IRS Admits MJ Error
Jackson’s estate is fighting an IRS claim for $702 million in extra taxes and penalties. Now, the IRS said the figure is mistaken – the tax bill is actually $731 million, according to Forbes. IRS auditors reported they originally thought Jackson owned 50 percent of certain master records when he died in 2009.
As it turns out, he owned 100 percent of them and the interest is worth $91 million, the IRS reportedly says. The Jackson estate tax return in question reported $11 million.
The uptick raises the IRS’ valuation of Jackson’s estate and lifetime taxable gifts to $1.178 billion, compared with $7 million reported by the estate.
The IRS now wants a total of $525.6 million in tax and $205.1 million in gross valuations misstatement and negligence penalties, with interest on top of that, according to Forbes.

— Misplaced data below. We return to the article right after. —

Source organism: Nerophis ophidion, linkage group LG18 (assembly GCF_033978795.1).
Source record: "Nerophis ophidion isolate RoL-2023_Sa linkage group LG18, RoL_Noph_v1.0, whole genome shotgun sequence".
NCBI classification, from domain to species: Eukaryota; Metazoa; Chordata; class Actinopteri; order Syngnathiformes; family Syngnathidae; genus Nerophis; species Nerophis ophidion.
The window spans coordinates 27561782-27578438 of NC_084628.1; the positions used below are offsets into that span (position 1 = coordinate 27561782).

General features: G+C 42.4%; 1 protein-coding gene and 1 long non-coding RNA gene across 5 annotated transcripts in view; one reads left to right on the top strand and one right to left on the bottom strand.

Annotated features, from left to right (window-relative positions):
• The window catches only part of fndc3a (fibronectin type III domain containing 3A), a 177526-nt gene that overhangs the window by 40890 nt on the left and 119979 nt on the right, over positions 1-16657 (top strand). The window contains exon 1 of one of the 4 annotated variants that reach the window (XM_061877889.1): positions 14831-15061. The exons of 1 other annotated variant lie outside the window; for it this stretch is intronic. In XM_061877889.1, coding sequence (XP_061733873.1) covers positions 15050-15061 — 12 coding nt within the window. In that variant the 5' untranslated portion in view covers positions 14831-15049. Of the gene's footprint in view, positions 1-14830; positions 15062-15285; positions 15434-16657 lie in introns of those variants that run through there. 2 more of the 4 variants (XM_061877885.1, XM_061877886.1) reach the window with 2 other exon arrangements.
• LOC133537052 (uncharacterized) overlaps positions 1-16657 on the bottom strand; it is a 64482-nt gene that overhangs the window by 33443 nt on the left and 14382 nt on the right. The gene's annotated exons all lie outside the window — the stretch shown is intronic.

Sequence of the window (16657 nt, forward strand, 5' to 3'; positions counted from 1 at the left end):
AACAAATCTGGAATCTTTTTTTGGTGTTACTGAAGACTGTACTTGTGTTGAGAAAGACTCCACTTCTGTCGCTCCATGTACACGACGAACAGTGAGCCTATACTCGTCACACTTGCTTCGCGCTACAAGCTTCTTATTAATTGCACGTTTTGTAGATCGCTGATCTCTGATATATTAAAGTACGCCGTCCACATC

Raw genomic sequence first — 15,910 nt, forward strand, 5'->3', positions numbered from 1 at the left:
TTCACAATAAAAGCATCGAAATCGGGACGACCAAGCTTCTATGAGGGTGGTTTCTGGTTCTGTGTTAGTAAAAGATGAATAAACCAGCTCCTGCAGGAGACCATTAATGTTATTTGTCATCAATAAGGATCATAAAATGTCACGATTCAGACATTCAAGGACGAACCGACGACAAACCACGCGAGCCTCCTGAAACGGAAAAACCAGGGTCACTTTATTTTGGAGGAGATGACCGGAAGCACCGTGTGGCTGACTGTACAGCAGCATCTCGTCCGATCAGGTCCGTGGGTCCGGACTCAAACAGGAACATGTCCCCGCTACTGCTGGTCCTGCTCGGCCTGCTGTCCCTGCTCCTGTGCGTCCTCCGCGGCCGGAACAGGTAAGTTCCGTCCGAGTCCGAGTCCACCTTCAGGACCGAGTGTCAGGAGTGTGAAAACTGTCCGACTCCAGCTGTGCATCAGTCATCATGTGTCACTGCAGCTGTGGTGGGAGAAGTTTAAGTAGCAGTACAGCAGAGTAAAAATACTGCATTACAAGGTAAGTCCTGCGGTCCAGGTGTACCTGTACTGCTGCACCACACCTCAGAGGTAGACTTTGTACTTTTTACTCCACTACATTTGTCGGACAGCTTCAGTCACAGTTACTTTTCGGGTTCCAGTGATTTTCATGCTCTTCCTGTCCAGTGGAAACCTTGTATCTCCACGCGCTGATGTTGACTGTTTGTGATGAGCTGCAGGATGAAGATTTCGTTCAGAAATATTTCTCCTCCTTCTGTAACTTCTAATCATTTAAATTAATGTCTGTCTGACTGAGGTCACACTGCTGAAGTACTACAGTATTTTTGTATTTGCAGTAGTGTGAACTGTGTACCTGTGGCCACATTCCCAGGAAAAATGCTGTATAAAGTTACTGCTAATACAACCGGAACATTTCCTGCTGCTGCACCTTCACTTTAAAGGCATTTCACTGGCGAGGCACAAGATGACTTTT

Neither the estate nor the taxman expects a resolution of the dispute any time soon. Settlement conferences have reportedly ended four “relatively small” issues, the magazine reported, and still have opposing appraisers discussing the value of MJ’s tangible property.
Jackson’s intangible and intellectual property, such as his name, likeness and interest in music and performances, as well as two trusts that hold his music publishing rights and 50 percent interest in a joint music publishing venture with Sony/ATV, are considered the big-money issues that may still take years to sort out.